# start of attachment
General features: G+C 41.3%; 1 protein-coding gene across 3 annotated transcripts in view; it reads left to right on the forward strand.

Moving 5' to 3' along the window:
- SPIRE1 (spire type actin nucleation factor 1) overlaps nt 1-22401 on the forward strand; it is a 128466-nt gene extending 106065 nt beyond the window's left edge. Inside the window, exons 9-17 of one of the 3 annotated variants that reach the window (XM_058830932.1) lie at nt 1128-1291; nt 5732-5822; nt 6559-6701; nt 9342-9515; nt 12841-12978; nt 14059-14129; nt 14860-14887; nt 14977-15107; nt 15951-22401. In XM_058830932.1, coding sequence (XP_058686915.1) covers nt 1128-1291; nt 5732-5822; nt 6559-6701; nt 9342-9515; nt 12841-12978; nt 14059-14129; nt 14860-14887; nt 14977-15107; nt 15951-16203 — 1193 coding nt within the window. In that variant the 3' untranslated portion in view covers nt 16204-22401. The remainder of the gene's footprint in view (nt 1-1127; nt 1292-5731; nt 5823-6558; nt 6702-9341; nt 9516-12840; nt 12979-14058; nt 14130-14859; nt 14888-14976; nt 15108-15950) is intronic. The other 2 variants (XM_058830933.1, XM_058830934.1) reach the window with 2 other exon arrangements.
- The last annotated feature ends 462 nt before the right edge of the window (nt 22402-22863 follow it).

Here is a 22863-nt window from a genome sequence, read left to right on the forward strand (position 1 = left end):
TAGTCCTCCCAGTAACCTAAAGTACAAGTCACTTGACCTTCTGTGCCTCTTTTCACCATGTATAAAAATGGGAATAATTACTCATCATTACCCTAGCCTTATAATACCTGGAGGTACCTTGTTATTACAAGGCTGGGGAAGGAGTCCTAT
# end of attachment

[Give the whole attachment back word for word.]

General features: G+C 41.3%; 1 protein-coding gene across 3 annotated transcripts in view; it reads left to right on the forward strand.

Moving 5' to 3' along the window:
- SPIRE1 (spire type actin nucleation factor 1) overlaps nt 1-22401 on the forward strand; it is a 128466-nt gene extending 106065 nt beyond the window's left edge. Inside the window, exons 9-17 of one of the 3 annotated variants that reach the window (XM_058830932.1) lie at nt 1128-1291; nt 5732-5822; nt 6559-6701; nt 9342-9515; nt 12841-12978; nt 14059-14129; nt 14860-14887; nt 14977-15107; nt 15951-22401. In XM_058830932.1, coding sequence (XP_058686915.1) covers nt 1128-1291; nt 5732-5822; nt 6559-6701; nt 9342-9515; nt 12841-12978; nt 14059-14129; nt 14860-14887; nt 14977-15107; nt 15951-16203 — 1193 coding nt within the window. In that variant the 3' untranslated portion in view covers nt 16204-22401. The remainder of the gene's footprint in view (nt 1-1127; nt 1292-5731; nt 5823-6558; nt 6702-9341; nt 9516-12840; nt 12979-14058; nt 14130-14859; nt 14888-14976; nt 15108-15950) is intronic. The other 2 variants (XM_058830933.1, XM_058830934.1) reach the window with 2 other exon arrangements.
- The last annotated feature ends 462 nt before the right edge of the window (nt 22402-22863 follow it).

Here is a 22863-nt window from a genome sequence, read left to right on the forward strand (position 1 = left end):
TAGTCCTCCCAGTAACCTAAAGTACAAGTCACTTGACCTTCTGTGCCTCTTTTCACCATGTATAAAAATGGGAATAATTACTCATCATTACCCTAGCCTTATAATACCTGGAGGTACCTTGTTATTACAAGGCTGGGGAAGGAGTCCTAT